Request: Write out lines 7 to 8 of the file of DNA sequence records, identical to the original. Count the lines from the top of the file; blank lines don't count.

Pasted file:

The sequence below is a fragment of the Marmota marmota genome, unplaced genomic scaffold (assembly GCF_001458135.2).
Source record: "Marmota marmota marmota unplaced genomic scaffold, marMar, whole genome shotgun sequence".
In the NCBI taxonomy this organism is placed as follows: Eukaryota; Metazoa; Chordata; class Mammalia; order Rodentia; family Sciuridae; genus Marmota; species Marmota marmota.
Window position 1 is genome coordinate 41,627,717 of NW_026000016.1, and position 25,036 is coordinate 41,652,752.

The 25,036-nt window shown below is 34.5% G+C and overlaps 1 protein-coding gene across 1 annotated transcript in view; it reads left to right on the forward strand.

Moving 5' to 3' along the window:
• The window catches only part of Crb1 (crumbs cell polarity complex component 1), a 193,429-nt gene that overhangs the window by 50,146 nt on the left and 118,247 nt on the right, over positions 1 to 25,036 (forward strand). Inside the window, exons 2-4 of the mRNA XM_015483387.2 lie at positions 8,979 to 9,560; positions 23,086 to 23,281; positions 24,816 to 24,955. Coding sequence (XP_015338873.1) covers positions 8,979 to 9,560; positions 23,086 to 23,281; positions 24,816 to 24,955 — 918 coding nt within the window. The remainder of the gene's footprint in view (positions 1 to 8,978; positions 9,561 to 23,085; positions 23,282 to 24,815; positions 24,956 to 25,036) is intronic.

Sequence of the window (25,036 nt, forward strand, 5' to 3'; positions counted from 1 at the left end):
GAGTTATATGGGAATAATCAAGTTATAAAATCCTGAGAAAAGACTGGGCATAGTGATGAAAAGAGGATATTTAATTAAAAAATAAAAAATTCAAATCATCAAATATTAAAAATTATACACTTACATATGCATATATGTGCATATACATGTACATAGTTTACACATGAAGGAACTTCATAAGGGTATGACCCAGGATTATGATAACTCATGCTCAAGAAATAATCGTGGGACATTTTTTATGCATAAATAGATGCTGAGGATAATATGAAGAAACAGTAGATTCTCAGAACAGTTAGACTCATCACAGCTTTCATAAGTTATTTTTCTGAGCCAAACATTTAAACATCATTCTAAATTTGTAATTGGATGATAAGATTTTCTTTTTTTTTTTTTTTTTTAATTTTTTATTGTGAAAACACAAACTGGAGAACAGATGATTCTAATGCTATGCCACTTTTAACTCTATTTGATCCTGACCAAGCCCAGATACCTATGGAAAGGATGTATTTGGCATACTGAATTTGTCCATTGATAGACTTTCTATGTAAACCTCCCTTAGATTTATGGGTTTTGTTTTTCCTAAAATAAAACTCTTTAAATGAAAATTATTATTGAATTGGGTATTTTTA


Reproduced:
• The window catches only part of Crb1 (crumbs cell polarity complex component 1), a 193,429-nt gene that overhangs the window by 50,146 nt on the left and 118,247 nt on the right, over positions 1 to 25,036 (forward strand). Inside the window, exons 2-4 of the mRNA XM_015483387.2 lie at positions 8,979 to 9,560; positions 23,086 to 23,281; positions 24,816 to 24,955. Coding sequence (XP_015338873.1) covers positions 8,979 to 9,560; positions 23,086 to 23,281; positions 24,816 to 24,955 — 918 coding nt within the window. The remainder of the gene's footprint in view (positions 1 to 8,978; positions 9,561 to 23,085; positions 23,282 to 24,815; positions 24,956 to 25,036) is intronic.

Sequence of the window (25,036 nt, forward strand, 5' to 3'; positions counted from 1 at the left end):